Following a US Department of Homeland Security’s (DHS) decision to ban the use of Kaspersky products in federal agencies, Kaspersky has filed an appeal, calling the decision ‘unconstitutional’ and dependant on ‘subjective, non-technical public sources’.
In a recent announcement the company has argued that DHS has failed to provide it with adequate due process to rebut the unsubstantiated allegations underlying the Directive and has not provided any evidence of wrongdoing by the company. Kaspersky has repeatedly stated its willingness to cooperate with DHS’s review and has even recently gone so far as to announce that it would provide source code for third-party review.
Kaspersky Lab reached out to DHS in mid-July, offering to provide any information or assistance concerning the company, its operations, or its products. In mid-August, DHS confirmed receipt of the company’s letter, appreciating the offer to provide information and expressing interest in future communications with Kaspersky Lab regarding the matter.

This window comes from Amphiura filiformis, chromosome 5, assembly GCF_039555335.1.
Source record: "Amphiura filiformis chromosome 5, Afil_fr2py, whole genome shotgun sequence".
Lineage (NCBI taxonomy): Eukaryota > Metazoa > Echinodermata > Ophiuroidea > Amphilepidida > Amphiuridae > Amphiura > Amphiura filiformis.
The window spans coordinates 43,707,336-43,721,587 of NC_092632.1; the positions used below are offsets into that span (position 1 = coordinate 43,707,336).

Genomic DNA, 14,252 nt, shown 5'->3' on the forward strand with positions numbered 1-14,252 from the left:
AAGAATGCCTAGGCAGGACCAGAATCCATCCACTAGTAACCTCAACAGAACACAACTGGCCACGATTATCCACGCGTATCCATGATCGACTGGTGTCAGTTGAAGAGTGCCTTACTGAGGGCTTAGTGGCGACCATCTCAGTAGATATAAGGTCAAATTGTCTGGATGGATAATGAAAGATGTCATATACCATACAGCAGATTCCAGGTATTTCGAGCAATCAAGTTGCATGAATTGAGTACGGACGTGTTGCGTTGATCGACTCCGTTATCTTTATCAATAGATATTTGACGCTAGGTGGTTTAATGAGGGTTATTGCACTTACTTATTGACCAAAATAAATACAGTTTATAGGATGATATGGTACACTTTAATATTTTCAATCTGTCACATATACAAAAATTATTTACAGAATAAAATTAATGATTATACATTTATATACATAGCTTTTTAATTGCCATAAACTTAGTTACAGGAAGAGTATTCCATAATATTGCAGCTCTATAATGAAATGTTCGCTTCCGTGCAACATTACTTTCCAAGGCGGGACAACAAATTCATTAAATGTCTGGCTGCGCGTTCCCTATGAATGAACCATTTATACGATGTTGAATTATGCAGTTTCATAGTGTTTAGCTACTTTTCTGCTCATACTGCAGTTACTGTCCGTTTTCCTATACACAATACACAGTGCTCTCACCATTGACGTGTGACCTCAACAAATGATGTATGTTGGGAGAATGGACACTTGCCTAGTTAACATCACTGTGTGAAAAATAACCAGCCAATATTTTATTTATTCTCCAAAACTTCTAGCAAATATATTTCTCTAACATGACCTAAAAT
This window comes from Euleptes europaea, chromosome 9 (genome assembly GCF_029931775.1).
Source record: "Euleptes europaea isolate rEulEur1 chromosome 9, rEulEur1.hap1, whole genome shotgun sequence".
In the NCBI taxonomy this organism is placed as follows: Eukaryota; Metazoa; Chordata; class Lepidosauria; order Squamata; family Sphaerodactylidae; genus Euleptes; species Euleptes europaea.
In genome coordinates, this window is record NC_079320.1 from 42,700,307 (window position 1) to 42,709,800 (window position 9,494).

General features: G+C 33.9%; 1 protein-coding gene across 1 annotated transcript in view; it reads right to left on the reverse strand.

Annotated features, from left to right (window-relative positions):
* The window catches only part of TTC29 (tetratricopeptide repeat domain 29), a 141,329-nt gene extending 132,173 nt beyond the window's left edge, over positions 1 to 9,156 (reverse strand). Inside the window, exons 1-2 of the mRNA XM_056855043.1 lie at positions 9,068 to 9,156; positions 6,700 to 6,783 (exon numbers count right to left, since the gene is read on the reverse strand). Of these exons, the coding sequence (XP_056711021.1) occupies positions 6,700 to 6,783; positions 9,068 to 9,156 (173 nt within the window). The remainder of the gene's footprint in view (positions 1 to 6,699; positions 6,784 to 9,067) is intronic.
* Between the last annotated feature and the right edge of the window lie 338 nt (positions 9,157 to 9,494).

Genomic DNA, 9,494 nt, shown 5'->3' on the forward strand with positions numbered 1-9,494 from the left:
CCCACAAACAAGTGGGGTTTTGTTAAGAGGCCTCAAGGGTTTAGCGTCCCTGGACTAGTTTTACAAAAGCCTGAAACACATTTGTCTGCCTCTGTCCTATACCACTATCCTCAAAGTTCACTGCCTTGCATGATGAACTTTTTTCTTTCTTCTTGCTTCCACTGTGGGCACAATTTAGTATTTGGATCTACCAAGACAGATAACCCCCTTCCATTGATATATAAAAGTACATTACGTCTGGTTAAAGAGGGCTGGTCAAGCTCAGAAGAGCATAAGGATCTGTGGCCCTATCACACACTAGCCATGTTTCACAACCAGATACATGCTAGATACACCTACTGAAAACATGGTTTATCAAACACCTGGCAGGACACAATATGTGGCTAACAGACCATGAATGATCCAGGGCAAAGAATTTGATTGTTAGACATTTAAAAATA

However, the next communication from DHS to Kaspersky Lab was notification regarding the product ban.
“Because Kaspersky Lab has not been provided a fair opportunity in regards to the allegations and no technical evidence has been produced to validate DHS’s actions, it is in the company’s interests to defend itself in this matter. Regardless of the DHS decision, we will continue to do what really matters: make the world safer from cybercrime,” said Eugene Kaspersky, CEO of Kaspersky Lab.